News / Middle East

    Turkey Seeks to Be International Mediation Center

    Turkish Foreign Minister Ahmet Davutoglu (file photo)
    Turkish Foreign Minister Ahmet Davutoglu (file photo)
    Dorian Jones

    The Turkish foreign minister is seeking to make Istanbul a center for mediation in resolving international crises.  The initiative comes as Ankara seeks to resolve the conflict in Syria and tensions over Iran's nuclear energy program.

    “Enhancing Peace through Mediation: New Actors, Fresh Approaches, Bold Initiatives," was the title for a recent gathering of foreign ministers, past and present, and leading academics.

    The conference in Istanbul was part of an initiative in cooperation with Finland to establish Istanbul as an international mediation center.

    Turkish Foreign Minister Ahmet Davutoglu, the architect of the initiative, says his country is ideally placed.

    "Why is it so important for Turkey, we are right at the center of all these earthquakes, in geo-political earthquakes from Balkans to Central Asia.  Turkey is right at the center.  And all of the crises were directly or indirectly, historically and culturally, were related to Turkey," he said.

    The initiative has a threefold approach; raising awareness of the importance of mediation, increasing mediation capacity within the United Nations and on a regional level, and for Turkey to enhance its role within its own region.  The initiative has the strong support of the president of the U.N. General Assembly, Nassir Abdulaziz Al-Nasser.  Addressing the meeting in Istanbul, he said there is need for a more regional approach to resolve crises.

    "The significant and increasing role of regional and sub-regional arrangements, it is all natural that these organizations know and better understand, the situation on the ground in their own regions.  The United Nations should therefore support regional actors and initiatives with a view to finding lasting solutions to disputes," Nassir said.

    The ongoing bloodshed in Syria was very much in the forefront of the minds of those attending the meeting.  Turkey, which shares a 900-kilometer border with Syria, is taking a leading diplomatic role in seeking an end to the fighting.  Critics have said Ankara has failed to influence Damascus.  But Turkish Foreign Ministry spokesman Selcuk Unal says they are still working for a diplomatic solution.

    "Since the beginning of the Syrian crisis, we have been trying to solve this issue by diplomatic means and we will continue these efforts, and of course since bloodshed continues we cannot stay idle to that situation.  The Arab League efforts failed, the U.N. Security Council resolution failed, that is why we have initiated a series of diplomatic efforts, which culminated in the Tunis meeting," Unal said.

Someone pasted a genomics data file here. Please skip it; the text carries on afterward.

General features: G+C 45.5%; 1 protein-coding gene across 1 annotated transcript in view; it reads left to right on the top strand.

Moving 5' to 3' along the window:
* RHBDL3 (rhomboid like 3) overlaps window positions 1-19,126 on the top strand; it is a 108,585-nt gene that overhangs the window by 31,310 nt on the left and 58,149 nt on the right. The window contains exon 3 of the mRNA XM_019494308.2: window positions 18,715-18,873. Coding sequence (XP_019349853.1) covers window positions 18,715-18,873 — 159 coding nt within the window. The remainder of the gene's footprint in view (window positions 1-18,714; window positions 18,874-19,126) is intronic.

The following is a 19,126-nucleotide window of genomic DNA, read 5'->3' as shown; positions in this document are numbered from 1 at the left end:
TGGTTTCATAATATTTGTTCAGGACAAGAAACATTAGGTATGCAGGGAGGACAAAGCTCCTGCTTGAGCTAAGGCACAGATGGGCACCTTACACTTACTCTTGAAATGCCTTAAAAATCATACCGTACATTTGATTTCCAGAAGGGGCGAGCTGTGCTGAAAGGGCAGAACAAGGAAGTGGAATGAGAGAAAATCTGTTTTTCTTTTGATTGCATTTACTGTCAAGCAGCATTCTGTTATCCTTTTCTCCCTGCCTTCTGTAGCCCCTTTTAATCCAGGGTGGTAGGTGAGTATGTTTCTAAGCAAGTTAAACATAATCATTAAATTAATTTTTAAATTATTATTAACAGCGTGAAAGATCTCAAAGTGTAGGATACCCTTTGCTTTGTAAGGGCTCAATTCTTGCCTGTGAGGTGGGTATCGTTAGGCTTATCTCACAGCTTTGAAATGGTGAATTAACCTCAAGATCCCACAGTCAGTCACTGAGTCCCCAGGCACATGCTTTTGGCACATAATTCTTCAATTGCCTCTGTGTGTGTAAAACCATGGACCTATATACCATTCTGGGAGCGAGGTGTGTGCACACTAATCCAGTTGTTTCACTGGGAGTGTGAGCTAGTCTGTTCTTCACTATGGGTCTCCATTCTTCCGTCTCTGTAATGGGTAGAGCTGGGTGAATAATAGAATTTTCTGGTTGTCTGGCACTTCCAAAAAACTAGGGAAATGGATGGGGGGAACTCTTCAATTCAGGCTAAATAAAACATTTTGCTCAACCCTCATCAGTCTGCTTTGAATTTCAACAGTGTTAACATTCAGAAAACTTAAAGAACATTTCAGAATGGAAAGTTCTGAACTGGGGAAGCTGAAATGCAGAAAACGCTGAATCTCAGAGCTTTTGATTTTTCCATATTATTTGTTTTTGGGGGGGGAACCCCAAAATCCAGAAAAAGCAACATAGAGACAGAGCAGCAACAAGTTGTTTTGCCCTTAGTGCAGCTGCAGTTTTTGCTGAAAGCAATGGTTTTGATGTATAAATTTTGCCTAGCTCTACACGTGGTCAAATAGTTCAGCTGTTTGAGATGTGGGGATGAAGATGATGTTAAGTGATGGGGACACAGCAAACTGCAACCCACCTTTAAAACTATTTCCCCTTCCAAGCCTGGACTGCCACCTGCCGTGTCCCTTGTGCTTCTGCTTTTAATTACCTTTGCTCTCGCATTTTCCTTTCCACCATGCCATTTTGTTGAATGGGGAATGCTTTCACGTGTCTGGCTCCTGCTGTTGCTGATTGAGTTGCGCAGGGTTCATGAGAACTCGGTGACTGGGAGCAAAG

The Tunis meeting, under the label "Friends of Syria," brought together countries supporting the Syrian opposition.  Political observers say the meeting achieved few tangible results, but next month Istanbul will host a second meeting.

    Istanbul is also to be the venue of an international gathering on the region's other major crisis - Iran's controversial nuclear energy program.

    Last year, Turkey's vote in the Security Council against U.N. sanctions on Iran strained relations with its Western allies.  But since then Ankara has come back into the fold by agreeing to participate in a NATO anti-missile defense system primarily aimed at countering Iran, and by its robust opposition to Damascus, a key ally of Tehran.

    An international relations expert for the Turkish newspaper Haberturk, Soli Ozel, says despite strained relations with Iran, Turkey remains a dialogue partner for Tehran.

    "Well basically shows no matter what your feelings are about Turkey it has to be part of any solution in Syria, for instance.  But it may be the solution that the Turks prefer, and Iran as well.  Iran still needs Turkey's good offices and it is the only country that really really tries very hard for a diplomatic solution.  And Iranians believe they can trust Turks more because we are so dependent on them on gas and stuff like that," Ozel said.

    The mediation initiative by Turkey seeks to formalize the growing diplomatic role the country is carving out for itself in a region that is facing increasing instability and crisis.

    You May Like

    US Watching as North Korea Holds Biggest Political Meeting in 36 Years

    Workers' Party Congress set for Friday; Washington anticipating possibility of another missile launch or nuclear test as top officials gather

    Video Pop Icon Prince Quietly Helped Afghan Orphans for Years

    He sent thousands of dollars to help an aid group rebuild a training center for orphan boy and girl scouts in Kabul, but kept his involvement secret

    Britain’s Muslims See London Mayor Race as Victory

    Mere running of 45-year-old former government minister and son of Pakistani immigrants Sadiq Khan seen by many as turning point

    This forum has been closed.
    Comments
         
    There are no comments in this forum. Be first and add one

    Featured Videos

    Your JavaScript is turned off or you have an old version of Adobe's Flash Player. Get the latest Flash player.
    Donations Rescue Afghan Parents, Children From Forced Labori
    X
    May 05, 2016 6:44 PM